Memorial Services for Fallen Soldiers. [Newspaper Article] — Pakenham Gazette and Berwick Shire News — 30 November 1917
Memorial Services for Fallen Soldiers. In years to come there will be held in each district a service to commem orate the gallant men who laid down their lives in this war. The proceed ings will take the form of a solemn memorial service, conducted by clergy; many of these clergymen will be returned chaplains who read the burial services of tihe men on some distant battlefield, When we think of those wooden crosses with the letters "A.I.F." carved on them, that are found in so many distant lands, andi we realise the cause for which these men died. we understand tile stirring epitaph, "Greater love hath no man than this, that :a man lay down his life for his friends." That epitaph is found on wooden crosses at Anzac, Lemnos, Mesopotamia, Palestine. France. Egypt. New Guinea and Eng landl. In the desert of Sinai. far from civillsatlon, there are mounds that mark the spot where some gallant Light Horseman lies buried. Tile memory of mateshlip is very great inll these stalwart horsemen....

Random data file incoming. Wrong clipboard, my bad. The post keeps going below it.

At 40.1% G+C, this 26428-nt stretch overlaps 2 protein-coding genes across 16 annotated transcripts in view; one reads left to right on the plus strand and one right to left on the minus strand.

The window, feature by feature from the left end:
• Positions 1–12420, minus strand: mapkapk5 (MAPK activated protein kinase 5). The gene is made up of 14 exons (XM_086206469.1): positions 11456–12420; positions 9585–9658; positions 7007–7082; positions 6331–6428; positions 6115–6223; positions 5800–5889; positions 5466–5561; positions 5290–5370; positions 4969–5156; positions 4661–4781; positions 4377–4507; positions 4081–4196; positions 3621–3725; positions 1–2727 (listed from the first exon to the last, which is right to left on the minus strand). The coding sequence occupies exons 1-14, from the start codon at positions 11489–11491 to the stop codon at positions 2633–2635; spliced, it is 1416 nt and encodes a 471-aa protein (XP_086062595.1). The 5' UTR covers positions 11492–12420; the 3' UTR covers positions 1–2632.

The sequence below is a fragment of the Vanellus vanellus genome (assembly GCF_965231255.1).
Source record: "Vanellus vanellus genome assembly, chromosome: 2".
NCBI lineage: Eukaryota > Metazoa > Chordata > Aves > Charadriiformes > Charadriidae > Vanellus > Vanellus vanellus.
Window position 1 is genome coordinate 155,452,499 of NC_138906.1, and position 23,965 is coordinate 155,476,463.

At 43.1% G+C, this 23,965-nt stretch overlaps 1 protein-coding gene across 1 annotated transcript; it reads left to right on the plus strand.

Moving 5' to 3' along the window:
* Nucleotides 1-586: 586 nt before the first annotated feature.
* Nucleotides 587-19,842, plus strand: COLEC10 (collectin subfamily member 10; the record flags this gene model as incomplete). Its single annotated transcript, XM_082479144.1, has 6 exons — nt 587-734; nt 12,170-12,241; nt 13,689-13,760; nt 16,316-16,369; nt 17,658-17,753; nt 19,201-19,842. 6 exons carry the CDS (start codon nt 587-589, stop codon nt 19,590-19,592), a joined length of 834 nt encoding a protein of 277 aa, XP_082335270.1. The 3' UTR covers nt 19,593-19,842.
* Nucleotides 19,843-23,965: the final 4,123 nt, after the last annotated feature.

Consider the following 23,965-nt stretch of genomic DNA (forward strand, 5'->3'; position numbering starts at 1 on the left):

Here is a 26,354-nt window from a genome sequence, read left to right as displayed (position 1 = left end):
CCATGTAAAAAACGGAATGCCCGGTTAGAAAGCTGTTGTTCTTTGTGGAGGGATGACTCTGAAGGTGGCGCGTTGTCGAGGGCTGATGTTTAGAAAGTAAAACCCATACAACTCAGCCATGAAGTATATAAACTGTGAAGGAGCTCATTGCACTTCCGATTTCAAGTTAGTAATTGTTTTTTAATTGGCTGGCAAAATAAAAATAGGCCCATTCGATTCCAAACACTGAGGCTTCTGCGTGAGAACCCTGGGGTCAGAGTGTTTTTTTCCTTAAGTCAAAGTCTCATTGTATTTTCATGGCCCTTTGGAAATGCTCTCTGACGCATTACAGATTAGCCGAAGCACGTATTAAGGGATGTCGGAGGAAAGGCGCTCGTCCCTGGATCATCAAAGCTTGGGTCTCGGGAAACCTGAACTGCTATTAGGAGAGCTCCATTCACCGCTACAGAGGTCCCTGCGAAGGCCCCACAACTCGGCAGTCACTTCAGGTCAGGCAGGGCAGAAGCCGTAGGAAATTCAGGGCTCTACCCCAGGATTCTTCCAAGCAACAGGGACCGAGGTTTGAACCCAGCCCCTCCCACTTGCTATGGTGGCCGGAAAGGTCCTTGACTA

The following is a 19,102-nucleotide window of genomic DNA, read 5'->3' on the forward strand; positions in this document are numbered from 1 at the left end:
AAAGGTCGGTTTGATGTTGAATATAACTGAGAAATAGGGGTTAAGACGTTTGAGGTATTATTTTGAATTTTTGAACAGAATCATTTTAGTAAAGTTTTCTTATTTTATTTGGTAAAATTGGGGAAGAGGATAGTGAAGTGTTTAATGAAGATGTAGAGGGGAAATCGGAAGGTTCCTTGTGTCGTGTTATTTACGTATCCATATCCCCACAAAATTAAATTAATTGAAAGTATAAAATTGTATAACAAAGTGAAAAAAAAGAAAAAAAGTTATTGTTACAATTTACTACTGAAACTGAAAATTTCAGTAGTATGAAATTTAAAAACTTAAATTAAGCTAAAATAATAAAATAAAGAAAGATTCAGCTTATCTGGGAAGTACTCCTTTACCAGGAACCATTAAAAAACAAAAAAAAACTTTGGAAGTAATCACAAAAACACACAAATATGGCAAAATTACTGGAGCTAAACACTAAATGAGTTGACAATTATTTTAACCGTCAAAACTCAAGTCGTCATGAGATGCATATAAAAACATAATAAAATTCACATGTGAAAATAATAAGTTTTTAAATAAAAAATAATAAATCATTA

HIS WAY. [Newspaper Article] — Pakenham Gazette and Berwick Shire News — 30 November 1917
HIS WAIY. Me-. who can turn their hands to any sort of job that needs doing are very useful as husbands. Mr. Pickles was one of these useful gentlemen. His amiable wife once asked him to hang a: picture she had purchased for the parlour, and he said that he would do it "in a lifly." "You just get the cord anrd a pic ture hook." he saidl to his wife, "ard tell the, servant girl to run down to the cellar and bring up the steps: and carry them into the parlour, and where's those two Ihttie thingummy's that go into tile back of the frame at the sides to Dpult the cord through? I.ook them up for me; and I shall require the gimlet; or maybe I c:an drive them in with thle hammer. Johnny youll rull down into the cel- I tar and get the nammner. Perh&ps a chair would lIe better than a step ladder. Somebody go into the kitch en and get me a chair. I don't want to stand on one of the parlour chairs. Got that cord ? Just mens ure off about the right length ta nd faeten it to tho:e little...